“We had sponsors who wanted to help us from quite early on, and that then allowed us to look at hiring additional staff to enable even more growth.

“It was around then that we started to have programmes that moved outside of just football and into what you might call ‘social value’ projects. Things like addressing the need to get young people into positive activities in their spare time, rather than hanging around on the streets.

“I remember programmes like ‘Safer Neighbourhood’ and ‘Positive Futures’. You can tell just by the name that the focus was slightly different and not just on football provision.

“It was more using football as a vehicle or a trojan horse to enable us to get into areas and deal with issues. After all, we are a football club and football is at the heart of what we do. But we were able to broaden out what we did.

“We started to look at ways of using physical activity generally to help with mental wellbeing, physical health and so on.”

It was key to the people delivering the projects that they never lost sight of their greatest asset.

“Still today football is at the core of what we do, whether that is for helping people with their mental health, or increasing their football skills,” Smith said.

“We are known as a football club and that might be the reason why organisations and groups want to work with us, and once they’ve met us they see that we can offer football coaching but we can also help with health, wellbeing, inclusion, safety and so on.

“Why wouldn’t a football club, that can have such a broad impact, want to do that? We can help individuals, groups and the wider community in many ways, and you’d have to ask why you wouldn’t want to do that if you had the chance.”

Watford Observer: Participants in one of the Trust's Shape Up sessions.Participants in one of the Trust's Shape Up sessions. (Image: Watford FC Community Trust)

By that time, Taylor had left the club but the foundations he had put in place were so solid that growth followed naturally.

“I like to think we are still carrying the torch for the vision that Graham Taylor had in terms of working with, and being a part of, the local community,” Smith said with a smile.

“He made sure the players that played for him did an agreed amount of work in the community, and much of that would have been things that were not football related. It was just a great way of cementing the links between Watford Football Club and the community and people around it.

“He was way ahead of his time, a visionary who was thinking and acting years ahead of others.

“Way before community schemes and trusts were ever thought of, Graham was doing the work they do here at Watford.”

Just less than a decade ago came the biggest single change and stride forward.

“The real big step in our evolution was in 2003/4 when we became a registered charity. That was pivotal,” said Smith.

“We moved from what was called Football in the Community into being what we know today as the Watford FC Community Sports and Education Trust.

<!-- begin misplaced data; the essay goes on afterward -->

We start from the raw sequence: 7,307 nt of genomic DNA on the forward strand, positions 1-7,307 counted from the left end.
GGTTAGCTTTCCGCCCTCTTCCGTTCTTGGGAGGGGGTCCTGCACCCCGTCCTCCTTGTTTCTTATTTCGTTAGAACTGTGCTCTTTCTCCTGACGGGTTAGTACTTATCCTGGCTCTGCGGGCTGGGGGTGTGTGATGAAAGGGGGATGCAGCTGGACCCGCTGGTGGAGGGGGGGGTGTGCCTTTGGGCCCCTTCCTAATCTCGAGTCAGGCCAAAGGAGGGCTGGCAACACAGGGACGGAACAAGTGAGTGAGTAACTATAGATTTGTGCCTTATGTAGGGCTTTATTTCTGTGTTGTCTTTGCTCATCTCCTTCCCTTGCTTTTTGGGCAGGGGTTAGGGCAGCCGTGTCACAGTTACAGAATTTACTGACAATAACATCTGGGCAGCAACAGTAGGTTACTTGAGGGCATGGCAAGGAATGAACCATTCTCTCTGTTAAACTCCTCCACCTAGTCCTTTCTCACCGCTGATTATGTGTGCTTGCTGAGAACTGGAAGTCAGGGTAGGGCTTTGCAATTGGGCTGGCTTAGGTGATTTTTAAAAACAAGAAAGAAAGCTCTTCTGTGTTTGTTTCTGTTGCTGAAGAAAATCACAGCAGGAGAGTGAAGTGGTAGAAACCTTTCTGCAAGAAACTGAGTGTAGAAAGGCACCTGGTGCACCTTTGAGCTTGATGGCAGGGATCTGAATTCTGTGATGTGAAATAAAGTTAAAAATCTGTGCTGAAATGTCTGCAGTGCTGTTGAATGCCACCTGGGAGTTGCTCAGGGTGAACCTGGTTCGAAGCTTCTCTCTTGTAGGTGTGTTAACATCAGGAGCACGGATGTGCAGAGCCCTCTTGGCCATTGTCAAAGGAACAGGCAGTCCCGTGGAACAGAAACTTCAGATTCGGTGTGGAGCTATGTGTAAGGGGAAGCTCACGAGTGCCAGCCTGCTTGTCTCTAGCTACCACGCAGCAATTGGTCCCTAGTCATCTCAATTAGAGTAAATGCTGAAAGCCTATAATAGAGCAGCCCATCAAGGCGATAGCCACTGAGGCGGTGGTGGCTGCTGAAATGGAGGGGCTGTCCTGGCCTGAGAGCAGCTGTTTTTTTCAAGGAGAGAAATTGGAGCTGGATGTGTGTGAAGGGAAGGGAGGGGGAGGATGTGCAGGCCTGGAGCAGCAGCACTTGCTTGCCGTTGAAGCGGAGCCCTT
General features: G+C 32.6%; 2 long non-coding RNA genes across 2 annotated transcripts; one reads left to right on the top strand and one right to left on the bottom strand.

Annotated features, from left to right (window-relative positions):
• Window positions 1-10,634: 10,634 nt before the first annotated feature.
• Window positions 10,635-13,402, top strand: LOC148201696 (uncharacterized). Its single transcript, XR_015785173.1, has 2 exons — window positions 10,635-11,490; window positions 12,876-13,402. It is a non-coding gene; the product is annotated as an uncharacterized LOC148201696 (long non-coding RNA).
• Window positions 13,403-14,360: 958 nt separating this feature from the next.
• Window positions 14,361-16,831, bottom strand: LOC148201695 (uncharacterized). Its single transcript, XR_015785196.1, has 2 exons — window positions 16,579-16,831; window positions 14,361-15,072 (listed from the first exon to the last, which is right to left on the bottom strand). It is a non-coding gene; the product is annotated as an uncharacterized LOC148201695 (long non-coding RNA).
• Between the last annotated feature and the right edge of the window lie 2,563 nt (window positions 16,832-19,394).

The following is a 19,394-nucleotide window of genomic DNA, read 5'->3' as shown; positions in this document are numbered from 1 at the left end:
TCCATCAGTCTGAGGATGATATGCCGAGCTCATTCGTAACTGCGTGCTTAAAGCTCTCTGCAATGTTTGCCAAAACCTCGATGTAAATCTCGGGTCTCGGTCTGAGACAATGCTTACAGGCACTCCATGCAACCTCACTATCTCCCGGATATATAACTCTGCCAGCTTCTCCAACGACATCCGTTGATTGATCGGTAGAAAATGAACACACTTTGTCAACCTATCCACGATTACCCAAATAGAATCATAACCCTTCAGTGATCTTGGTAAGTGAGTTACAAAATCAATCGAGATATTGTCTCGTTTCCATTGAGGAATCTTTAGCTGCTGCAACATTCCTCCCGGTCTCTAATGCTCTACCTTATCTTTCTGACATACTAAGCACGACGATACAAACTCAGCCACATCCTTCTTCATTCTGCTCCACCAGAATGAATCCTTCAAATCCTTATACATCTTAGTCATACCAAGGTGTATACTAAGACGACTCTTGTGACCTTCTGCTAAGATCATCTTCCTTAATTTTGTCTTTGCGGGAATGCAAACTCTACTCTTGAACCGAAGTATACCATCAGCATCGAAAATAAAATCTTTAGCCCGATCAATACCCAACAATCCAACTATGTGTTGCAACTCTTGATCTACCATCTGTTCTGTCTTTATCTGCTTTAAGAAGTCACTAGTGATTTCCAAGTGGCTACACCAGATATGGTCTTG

“Becoming a registered charity means you have to adhere to regulations, have a board of trustees and such like. That was exactly the right thing to do.”

Since then, the work of the Trust has grown exponentially – so much so that Smith cites the breadth of what they do as being the highlight, rather than individual programmes or achievements.

“It’s really difficult to pick out individual programmes that we’re particularly proud of because it’s more about the variety of what we do,” he said.

“We have offered so many diverse programmes that have gone on to be very successful, and also some of the people who have been part of them have been success stories on their own. Many people have ended up being employed by the Trust or very successful in their own field.

“Britt Assombalonga, who signed for the club in January, started his playing career at the Watford FC Academy after being spotted in one of our football development centres.

“There are loads of people who have progressed their careers with us, either by staying here and being promoted or using what they have learned with us to go on and be successful elsewhere.

“We love to see people develop within the Trust, but it’s equally ok if they leave and make the same progress outside of our organisation. Nick Cox, who is Head of Academy at Manchester United, began his career with our Trust.

“There are two areas that are key to us. The people who participate in what we do, our beneficiaries: how can we help them unlock their potential, inspire them and empower them, in whatever area of life they want that to be?

“And then there are the people who work for the Trust: can we help them develop and grow into being the best they can be?

“The target is that everyone who comes into contact with the Trust, be that participants or staff, benefit from their time interacting with us.”